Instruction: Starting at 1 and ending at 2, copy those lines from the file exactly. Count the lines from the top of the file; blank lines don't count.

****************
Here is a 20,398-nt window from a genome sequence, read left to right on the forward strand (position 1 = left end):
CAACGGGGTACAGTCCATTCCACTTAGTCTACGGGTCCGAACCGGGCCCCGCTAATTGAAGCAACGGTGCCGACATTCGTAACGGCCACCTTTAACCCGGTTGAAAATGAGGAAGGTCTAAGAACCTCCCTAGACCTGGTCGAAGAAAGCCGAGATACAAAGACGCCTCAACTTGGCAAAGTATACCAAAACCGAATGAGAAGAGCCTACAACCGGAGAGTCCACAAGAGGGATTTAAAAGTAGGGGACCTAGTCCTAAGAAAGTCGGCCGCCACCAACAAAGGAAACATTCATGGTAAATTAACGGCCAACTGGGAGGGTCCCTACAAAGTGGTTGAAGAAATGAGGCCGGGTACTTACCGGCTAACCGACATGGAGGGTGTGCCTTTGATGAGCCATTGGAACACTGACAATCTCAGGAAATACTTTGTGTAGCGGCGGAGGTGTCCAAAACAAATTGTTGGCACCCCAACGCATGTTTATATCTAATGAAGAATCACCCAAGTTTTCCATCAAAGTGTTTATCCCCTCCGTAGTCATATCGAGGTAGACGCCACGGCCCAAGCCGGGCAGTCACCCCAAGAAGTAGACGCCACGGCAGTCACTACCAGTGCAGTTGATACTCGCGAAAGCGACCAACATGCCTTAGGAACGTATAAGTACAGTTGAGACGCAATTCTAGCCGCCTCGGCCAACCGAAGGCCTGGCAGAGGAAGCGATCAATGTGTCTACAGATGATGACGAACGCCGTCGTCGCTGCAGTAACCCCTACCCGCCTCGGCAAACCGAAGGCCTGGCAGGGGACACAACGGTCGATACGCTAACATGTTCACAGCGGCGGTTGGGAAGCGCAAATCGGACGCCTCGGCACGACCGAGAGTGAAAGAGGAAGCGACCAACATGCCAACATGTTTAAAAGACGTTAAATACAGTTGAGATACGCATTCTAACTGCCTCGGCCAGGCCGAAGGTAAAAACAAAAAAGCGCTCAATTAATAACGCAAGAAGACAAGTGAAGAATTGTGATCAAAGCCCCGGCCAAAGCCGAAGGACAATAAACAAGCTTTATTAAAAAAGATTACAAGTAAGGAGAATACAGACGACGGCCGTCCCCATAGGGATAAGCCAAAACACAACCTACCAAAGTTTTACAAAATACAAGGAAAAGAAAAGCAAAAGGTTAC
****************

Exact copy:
Here is a 20,398-nt window from a genome sequence, read left to right on the forward strand (position 1 = left end):
CAACGGGGTACAGTCCATTCCACTTAGTCTACGGGTCCGAACCGGGCCCCGCTAATTGAAGCAACGGTGCCGACATTCGTAACGGCCACCTTTAACCCGGTTGAAAATGAGGAAGGTCTAAGAACCTCCCTAGACCTGGTCGAAGAAAGCCGAGATACAAAGACGCCTCAACTTGGCAAAGTATACCAAAACCGAATGAGAAGAGCCTACAACCGGAGAGTCCACAAGAGGGATTTAAAAGTAGGGGACCTAGTCCTAAGAAAGTCGGCCGCCACCAACAAAGGAAACATTCATGGTAAATTAACGGCCAACTGGGAGGGTCCCTACAAAGTGGTTGAAGAAATGAGGCCGGGTACTTACCGGCTAACCGACATGGAGGGTGTGCCTTTGATGAGCCATTGGAACACTGACAATCTCAGGAAATACTTTGTGTAGCGGCGGAGGTGTCCAAAACAAATTGTTGGCACCCCAACGCATGTTTATATCTAATGAAGAATCACCCAAGTTTTCCATCAAAGTGTTTATCCCCTCCGTAGTCATATCGAGGTAGACGCCACGGCCCAAGCCGGGCAGTCACCCCAAGAAGTAGACGCCACGGCAGTCACTACCAGTGCAGTTGATACTCGCGAAAGCGACCAACATGCCTTAGGAACGTATAAGTACAGTTGAGACGCAATTCTAGCCGCCTCGGCCAACCGAAGGCCTGGCAGAGGAAGCGATCAATGTGTCTACAGATGATGACGAACGCCGTCGTCGCTGCAGTAACCCCTACCCGCCTCGGCAAACCGAAGGCCTGGCAGGGGACACAACGGTCGATACGCTAACATGTTCACAGCGGCGGTTGGGAAGCGCAAATCGGACGCCTCGGCACGACCGAGAGTGAAAGAGGAAGCGACCAACATGCCAACATGTTTAAAAGACGTTAAATACAGTTGAGATACGCATTCTAACTGCCTCGGCCAGGCCGAAGGTAAAAACAAAAAAGCGCTCAATTAATAACGCAAGAAGACAAGTGAAGAATTGTGATCAAAGCCCCGGCCAAAGCCGAAGGACAATAAACAAGCTTTATTAAAAAAGATTACAAGTAAGGAGAATACAGACGACGGCCGTCCCCATAGGGATAAGCCAAAACACAACCTACCAAAGTTTTACAAAATACAAGGAAAAGAAAAGCAAAAGGTTAC